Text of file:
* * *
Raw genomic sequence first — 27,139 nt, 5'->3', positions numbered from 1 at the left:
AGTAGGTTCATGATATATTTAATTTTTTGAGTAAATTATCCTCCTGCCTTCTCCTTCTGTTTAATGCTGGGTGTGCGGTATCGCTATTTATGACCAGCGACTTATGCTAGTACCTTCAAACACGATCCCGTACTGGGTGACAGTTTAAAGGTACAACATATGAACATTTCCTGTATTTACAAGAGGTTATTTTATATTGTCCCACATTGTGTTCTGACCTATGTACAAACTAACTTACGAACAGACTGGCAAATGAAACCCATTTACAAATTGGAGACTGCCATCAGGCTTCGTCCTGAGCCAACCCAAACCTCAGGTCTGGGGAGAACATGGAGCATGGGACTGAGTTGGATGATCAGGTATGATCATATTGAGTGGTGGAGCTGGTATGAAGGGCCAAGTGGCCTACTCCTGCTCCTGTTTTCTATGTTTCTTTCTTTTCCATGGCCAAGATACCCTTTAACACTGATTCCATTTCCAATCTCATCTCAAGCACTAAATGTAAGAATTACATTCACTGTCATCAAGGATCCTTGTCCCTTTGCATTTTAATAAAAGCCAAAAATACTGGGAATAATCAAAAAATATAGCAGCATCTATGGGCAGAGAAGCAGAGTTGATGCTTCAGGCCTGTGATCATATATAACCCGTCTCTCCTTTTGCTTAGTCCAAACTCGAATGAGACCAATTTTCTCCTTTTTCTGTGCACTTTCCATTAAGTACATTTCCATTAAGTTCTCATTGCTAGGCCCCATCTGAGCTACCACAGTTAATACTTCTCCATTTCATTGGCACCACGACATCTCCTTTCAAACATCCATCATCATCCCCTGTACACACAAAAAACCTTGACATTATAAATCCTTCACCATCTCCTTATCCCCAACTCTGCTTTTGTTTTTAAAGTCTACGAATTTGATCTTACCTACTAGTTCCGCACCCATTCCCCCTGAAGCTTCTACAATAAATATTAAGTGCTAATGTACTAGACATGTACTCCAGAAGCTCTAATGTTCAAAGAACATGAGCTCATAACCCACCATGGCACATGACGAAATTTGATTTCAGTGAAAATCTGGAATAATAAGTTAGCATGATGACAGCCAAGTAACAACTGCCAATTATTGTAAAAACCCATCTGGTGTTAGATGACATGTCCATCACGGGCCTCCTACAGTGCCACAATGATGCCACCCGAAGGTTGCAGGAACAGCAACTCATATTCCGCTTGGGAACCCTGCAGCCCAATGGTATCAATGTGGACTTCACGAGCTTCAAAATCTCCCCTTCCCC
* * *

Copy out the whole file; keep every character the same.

Raw genomic sequence first — 27,139 nt, 5'->3', positions numbered from 1 at the left:
AGTAGGTTCATGATATATTTAATTTTTTGAGTAAATTATCCTCCTGCCTTCTCCTTCTGTTTAATGCTGGGTGTGCGGTATCGCTATTTATGACCAGCGACTTATGCTAGTACCTTCAAACACGATCCCGTACTGGGTGACAGTTTAAAGGTACAACATATGAACATTTCCTGTATTTACAAGAGGTTATTTTATATTGTCCCACATTGTGTTCTGACCTATGTACAAACTAACTTACGAACAGACTGGCAAATGAAACCCATTTACAAATTGGAGACTGCCATCAGGCTTCGTCCTGAGCCAACCCAAACCTCAGGTCTGGGGAGAACATGGAGCATGGGACTGAGTTGGATGATCAGGTATGATCATATTGAGTGGTGGAGCTGGTATGAAGGGCCAAGTGGCCTACTCCTGCTCCTGTTTTCTATGTTTCTTTCTTTTCCATGGCCAAGATACCCTTTAACACTGATTCCATTTCCAATCTCATCTCAAGCACTAAATGTAAGAATTACATTCACTGTCATCAAGGATCCTTGTCCCTTTGCATTTTAATAAAAGCCAAAAATACTGGGAATAATCAAAAAATATAGCAGCATCTATGGGCAGAGAAGCAGAGTTGATGCTTCAGGCCTGTGATCATATATAACCCGTCTCTCCTTTTGCTTAGTCCAAACTCGAATGAGACCAATTTTCTCCTTTTTCTGTGCACTTTCCATTAAGTACATTTCCATTAAGTTCTCATTGCTAGGCCCCATCTGAGCTACCACAGTTAATACTTCTCCATTTCATTGGCACCACGACATCTCCTTTCAAACATCCATCATCATCCCCTGTACACACAAAAAACCTTGACATTATAAATCCTTCACCATCTCCTTATCCCCAACTCTGCTTTTGTTTTTAAAGTCTACGAATTTGATCTTACCTACTAGTTCCGCACCCATTCCCCCTGAAGCTTCTACAATAAATATTAAGTGCTAATGTACTAGACATGTACTCCAGAAGCTCTAATGTTCAAAGAACATGAGCTCATAACCCACCATGGCACATGACGAAATTTGATTTCAGTGAAAATCTGGAATAATAAGTTAGCATGATGACAGCCAAGTAACAACTGCCAATTATTGTAAAAACCCATCTGGTGTTAGATGACATGTCCATCACGGGCCTCCTACAGTGCCACAATGATGCCACCCGAAGGTTGCAGGAACAGCAACTCATATTCCGCTTGGGAACCCTGCAGCCCAATGGTATCAATGTGGACTTCACGAGCTTCAAAATCTCCCCTTCCCC